Twitter Removes Turkey, Russia, and China “State-Linked” Accounts From The Website

Twitter Removes Turkey, Russia, and China “State-Linked” Accounts From The Website


  • Twitter removed tens of thousands of accounts which were state-linked
  • Mainly the US based micro blogging website removed accounts from China, Russia and Turkey

On Friday, Twitter, the US based micro-blogging website, removed tens of thousands of “state-linked” accounts which were used by China, Russia and Turkey to push their personal propaganda, plant misinformation and even attack critics.

The biggest network which was uncovered was linked to China, Twitter said, comprised of “highly engaged core” of 23,750 accounts which were being boosted by 1,50,000 “amplifier” accounts on the micro-blogging website.

The Turkish network was made up of 7,340 accounts while the Russian was made of 1,152 accounts.

All the accounts along with the content have been removed from the website but not deleted. It has been placed on an archive database which can be utilised for the researchers.

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Twitter has said that the Chinese network was detected with the help of systems which the company earlier used to delete state-linked accounts in August last year at the height of huge and often violent pro-democracy protests in Hong Kong

The current network “failed to achieve considerable traction” but was “involved in a range of manipulative and coordinated activities.”

In its analysis, Twitter wrote, “They were tweeting predominantly in Chinese languages and spreading geopolitical narratives favorable to the Communist Party of China, while continuing to push deceptive narratives about the political dynamics in Hong Kong,”.

A Canberra based think-tank by the name of Australian Strategic Policy Institute (ASPI) analysed the datasheet ahead of the announcement and said that the network mainly looked to sway the views within the global Chinese population.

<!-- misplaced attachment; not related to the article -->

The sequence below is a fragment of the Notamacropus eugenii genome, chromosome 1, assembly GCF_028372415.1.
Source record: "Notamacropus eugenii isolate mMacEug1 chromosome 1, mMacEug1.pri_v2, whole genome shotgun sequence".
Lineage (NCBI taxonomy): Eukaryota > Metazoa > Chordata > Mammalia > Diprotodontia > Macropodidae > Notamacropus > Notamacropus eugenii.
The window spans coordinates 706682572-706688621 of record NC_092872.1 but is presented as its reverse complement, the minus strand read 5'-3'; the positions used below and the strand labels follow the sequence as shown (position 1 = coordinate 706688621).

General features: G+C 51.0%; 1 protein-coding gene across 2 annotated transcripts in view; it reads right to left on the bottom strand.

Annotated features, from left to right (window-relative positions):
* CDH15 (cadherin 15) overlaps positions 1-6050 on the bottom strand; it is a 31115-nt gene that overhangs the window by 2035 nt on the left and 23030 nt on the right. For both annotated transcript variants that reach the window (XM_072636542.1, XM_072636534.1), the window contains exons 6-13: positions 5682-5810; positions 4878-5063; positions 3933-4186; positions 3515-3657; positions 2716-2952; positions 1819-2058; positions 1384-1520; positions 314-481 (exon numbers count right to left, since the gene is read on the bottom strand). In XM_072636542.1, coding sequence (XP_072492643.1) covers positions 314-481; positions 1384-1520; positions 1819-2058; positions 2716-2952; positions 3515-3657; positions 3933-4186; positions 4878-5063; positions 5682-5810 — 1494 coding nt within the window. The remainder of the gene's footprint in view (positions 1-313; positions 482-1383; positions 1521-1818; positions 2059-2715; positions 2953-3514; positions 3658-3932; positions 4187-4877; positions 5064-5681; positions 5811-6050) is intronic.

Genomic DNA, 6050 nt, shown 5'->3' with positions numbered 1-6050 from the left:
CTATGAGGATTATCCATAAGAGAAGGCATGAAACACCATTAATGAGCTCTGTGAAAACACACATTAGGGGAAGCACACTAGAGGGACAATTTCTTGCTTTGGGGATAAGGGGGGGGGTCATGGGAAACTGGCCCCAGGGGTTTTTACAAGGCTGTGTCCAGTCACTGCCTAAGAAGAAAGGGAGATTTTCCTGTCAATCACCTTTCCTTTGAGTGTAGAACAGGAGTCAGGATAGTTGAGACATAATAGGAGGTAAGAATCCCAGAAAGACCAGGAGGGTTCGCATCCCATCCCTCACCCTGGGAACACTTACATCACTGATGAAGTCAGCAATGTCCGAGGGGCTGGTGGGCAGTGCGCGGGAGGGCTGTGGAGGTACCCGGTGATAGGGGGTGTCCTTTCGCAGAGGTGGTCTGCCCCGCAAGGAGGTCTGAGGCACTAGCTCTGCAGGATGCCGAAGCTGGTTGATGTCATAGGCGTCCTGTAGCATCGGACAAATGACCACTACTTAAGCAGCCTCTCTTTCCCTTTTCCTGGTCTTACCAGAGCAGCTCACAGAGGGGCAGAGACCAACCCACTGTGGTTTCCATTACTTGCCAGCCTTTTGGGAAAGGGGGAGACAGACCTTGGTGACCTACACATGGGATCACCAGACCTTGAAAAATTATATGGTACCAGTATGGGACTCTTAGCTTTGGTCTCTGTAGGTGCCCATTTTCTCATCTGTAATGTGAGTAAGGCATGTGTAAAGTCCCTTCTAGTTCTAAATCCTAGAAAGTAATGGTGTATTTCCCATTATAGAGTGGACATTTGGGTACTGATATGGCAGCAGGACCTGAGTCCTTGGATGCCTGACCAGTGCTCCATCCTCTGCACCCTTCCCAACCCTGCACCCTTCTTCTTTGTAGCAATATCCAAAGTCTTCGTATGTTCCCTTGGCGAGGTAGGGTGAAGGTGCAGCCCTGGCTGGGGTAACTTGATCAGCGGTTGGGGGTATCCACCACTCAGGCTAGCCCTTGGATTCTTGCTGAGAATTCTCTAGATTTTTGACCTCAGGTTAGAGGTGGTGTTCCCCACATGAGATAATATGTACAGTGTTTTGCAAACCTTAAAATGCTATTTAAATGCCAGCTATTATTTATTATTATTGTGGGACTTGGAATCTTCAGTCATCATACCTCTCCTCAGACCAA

“As well as pushing Beijing’s narrative on the Hong Kong protests, the network did the same for the coronavirus pandemic and criticising Taiwan.”

Some of the groups also “pivoted” to the US Government’s response to simmering racial injustice protests in order to “create the perception of moral equivalence with the suppression of protest in Hong Kong,” said ASPI.

Director of ASPI’s Cyber Centre, Fergus Hanson wrote, “While the Chinese Communist Party won’t allow the Chinese people to use Twitter, our analysis shows it is happy to use it to sow propaganda and disinformation internationally,”.

Twitter, along with other platforms Google, Facebook and YouTube are banned in China, which uses a “Great Firewall” to clean its internet and censor the negative content.

Since the past few years, Beijing has been pushing to be more visible on such companies with state-media and ambassadors which embrace platforms which the general population of China cannot access.

In its analysis, Twitter said that the Turkish network was detected in early 2020 and was aimed at boosting the domestic support for President Recep Tayyip Erdogan and his ruling party in the country. The Russian accounts were involved in “cross-posting and amplifying content in an inauthentic, coordinated manner for political ends” which also included the promotion of ruling United Russia and attacking the political protestors.

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